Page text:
Injury and death from construction accidents are so common in Manila that many building sites there are described as "war zones." Similar situations exist in many other developing countries. Worldwide, construction accidents claim an estimated 55,000 lives annually. Most happen in the developing world—and most are preventable.

DAY LABORERS. In developing countries, construction work is not only unnecessarily dangerous, it is badly paid and insecure. The majority of the workers are recruited through intermediaries, or labor agents, on a short-term (often daily) basis and dismissed when no longer required. They receive no holiday pay, sick leave, health care, pensions or other benefits. They work long hours, yet at the end of a 12-hour day they receive so little in wages that they barely can afford to buy food for themselves, let alone support their families.

These appalling conditions owe their persistence, at least in part, to the fact that construction workers are frequently prevented from exercising their fundamental rights, including the right to organize and bargain collectively. Many employers and their agents actively discourage unionization; workers who participate in union action are often victimized. As a result, union "density" is less than 1% in some countries. Discrimination in wages and conditions of work between different groups is also rife. Women suffer a double form of discrimination in places where they make up as much as one-third of the construction work force, such as India, Pakistan and Bangladesh. They may perform only tasks classified as unskilled, yet they receive lower wages than men doing similar work.

Such practices contravene the principles of the International Labor Organization—the United Nations agency with global responsibility for work, employment and labor issues. The ILO's mission is to promote opportunities for men and women everywhere to obtain decent, productive work in conditions of freedom, equity, security and dignity. The ILO's 1998 "Declaration of Fundamental Principles and Rights at Work" is accepted internationally, and binding on all member states.

RIGHTS. Two months ago in Geneva, the ILO convened a meeting of representatives of governments, workers and employers (ENR 12/17/01 p. 15). They agreed that workers in construction, as well as in other economic sectors, should be entitled to the rights enshrined in the ILO declaration, and that these rights should be respected all along the employment chain, with temporary workers having the same protections as permanent workers.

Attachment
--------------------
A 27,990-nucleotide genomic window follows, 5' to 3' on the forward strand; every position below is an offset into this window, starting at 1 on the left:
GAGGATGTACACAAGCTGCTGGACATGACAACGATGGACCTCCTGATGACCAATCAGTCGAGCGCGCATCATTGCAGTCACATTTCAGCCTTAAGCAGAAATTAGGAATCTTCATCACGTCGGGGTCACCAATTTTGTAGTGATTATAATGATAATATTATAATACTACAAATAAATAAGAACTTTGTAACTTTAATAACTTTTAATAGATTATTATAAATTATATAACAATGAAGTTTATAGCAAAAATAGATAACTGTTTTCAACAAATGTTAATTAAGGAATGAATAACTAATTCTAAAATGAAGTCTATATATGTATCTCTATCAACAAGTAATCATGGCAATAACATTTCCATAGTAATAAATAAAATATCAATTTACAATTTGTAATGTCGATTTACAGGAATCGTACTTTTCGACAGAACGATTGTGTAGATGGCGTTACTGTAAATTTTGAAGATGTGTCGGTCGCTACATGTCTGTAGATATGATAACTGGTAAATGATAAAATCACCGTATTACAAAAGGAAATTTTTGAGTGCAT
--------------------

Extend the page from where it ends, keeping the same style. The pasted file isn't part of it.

In bringing this about, the architecture, engineering and construction community has an important role to play. International contractors—predominantly firms from the rich, developed world—implement a high proportion (by value) of construction projects in developing countries. In such countries especially, construction firms should commit themselves to socially responsible business practices that protect and promote workers' rights. Indeed, a number of international companies have made such a commitment already. Germany's Hochtief, ranked as the world's largest international contractor, has signed an agreement with the International Federation of Building and Woodworkers, a trade union representing 11 million-plus construction workers in 124 countries.

Hochtief Senior Vice President Albrecht Ehlers sees social responsibility as a precondition for long-term survival in the international market. The IFBWW agreement commits Hochtief to promote fair pay and decent working conditions. Hochtief also requires compliance by all its subcontractors and joint venture partners. A similar IFBWW agreement has been signed by Sweden's Skanska AB, which ENR ranks second on its most recent list of the top 125 international contractors.

Other firms are likely to follow. But social responsibility requires a level playing field. Respect for international labor standards must become universal, as called for by the Confederation of International Contractors Associations. The World Bank, which funds much of the construction in developing countries and generally sets the rules for international bidding, must promote socially responsible business practices. Fortunately, the bank is revising its procurement procedures. Where it leads, others will follow. Responsible employers in the construction industry should not miss this opportunity to ensure minimum social standards in publicly funded projects in developing countries.

Jill Wells is the International Labor Organization's
Construction specialist in Geneva. She may be
e-mailed at

Until an accident two months ago, 21-year-old Renato Soriano worked on building sites in Manila. He fell from just a few meters, but hit some cement blocks as he landed. In the hospital, he lost an arm and a foot to amputations. Although an invalid now and unable to work, he will not receive a single peso in compensation.